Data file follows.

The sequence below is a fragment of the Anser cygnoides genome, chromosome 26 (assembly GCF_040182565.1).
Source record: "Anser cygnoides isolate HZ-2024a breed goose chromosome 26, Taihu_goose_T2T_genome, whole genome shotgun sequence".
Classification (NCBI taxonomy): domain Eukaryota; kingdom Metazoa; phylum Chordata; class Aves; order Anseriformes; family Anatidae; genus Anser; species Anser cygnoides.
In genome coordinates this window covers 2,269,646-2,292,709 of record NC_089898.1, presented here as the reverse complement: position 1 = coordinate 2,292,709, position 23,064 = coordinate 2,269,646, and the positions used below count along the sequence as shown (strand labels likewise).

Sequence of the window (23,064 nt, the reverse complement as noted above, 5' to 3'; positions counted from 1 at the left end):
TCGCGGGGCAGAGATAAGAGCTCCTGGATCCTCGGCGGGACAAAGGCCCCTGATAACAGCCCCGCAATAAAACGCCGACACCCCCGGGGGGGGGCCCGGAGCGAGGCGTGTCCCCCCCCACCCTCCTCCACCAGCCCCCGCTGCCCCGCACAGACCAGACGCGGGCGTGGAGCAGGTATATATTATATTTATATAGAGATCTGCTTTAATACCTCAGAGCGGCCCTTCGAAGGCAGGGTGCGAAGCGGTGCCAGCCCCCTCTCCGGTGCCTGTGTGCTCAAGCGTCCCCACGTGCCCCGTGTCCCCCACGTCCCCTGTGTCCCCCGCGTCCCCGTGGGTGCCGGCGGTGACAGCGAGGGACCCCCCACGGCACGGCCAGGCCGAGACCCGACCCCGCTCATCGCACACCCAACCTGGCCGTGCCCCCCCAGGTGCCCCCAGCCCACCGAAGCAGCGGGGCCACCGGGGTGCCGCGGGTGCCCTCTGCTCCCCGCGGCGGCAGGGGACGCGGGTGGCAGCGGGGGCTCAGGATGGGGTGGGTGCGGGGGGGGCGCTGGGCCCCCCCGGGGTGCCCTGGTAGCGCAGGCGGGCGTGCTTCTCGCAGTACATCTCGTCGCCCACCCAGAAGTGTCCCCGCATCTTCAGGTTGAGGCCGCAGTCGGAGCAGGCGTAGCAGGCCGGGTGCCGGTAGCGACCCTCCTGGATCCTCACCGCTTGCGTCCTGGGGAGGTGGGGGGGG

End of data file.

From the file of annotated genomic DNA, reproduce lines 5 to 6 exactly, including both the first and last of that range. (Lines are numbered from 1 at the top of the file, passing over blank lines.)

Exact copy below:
Sequence of the window (23,064 nt, the reverse complement as noted above, 5' to 3'; positions counted from 1 at the left end):
TCGCGGGGCAGAGATAAGAGCTCCTGGATCCTCGGCGGGACAAAGGCCCCTGATAACAGCCCCGCAATAAAACGCCGACACCCCCGGGGGGGGGCCCGGAGCGAGGCGTGTCCCCCCCCACCCTCCTCCACCAGCCCCCGCTGCCCCGCACAGACCAGACGCGGGCGTGGAGCAGGTATATATTATATTTATATAGAGATCTGCTTTAATACCTCAGAGCGGCCCTTCGAAGGCAGGGTGCGAAGCGGTGCCAGCCCCCTCTCCGGTGCCTGTGTGCTCAAGCGTCCCCACGTGCCCCGTGTCCCCCACGTCCCCTGTGTCCCCCGCGTCCCCGTGGGTGCCGGCGGTGACAGCGAGGGACCCCCCACGGCACGGCCAGGCCGAGACCCGACCCCGCTCATCGCACACCCAACCTGGCCGTGCCCCCCCAGGTGCCCCCAGCCCACCGAAGCAGCGGGGCCACCGGGGTGCCGCGGGTGCCCTCTGCTCCCCGCGGCGGCAGGGGACGCGGGTGGCAGCGGGGGCTCAGGATGGGGTGGGTGCGGGGGGGGCGCTGGGCCCCCCCGGGGTGCCCTGGTAGCGCAGGCGGGCGTGCTTCTCGCAGTACATCTCGTCGCCCACCCAGAAGTGTCCCCGCATCTTCAGGTTGAGGCCGCAGTCGGAGCAGGCGTAGCAGGCCGGGTGCCGGTAGCGACCCTCCTGGATCCTCACCGCTTGCGTCCTGGGGAGGTGGGGGGGG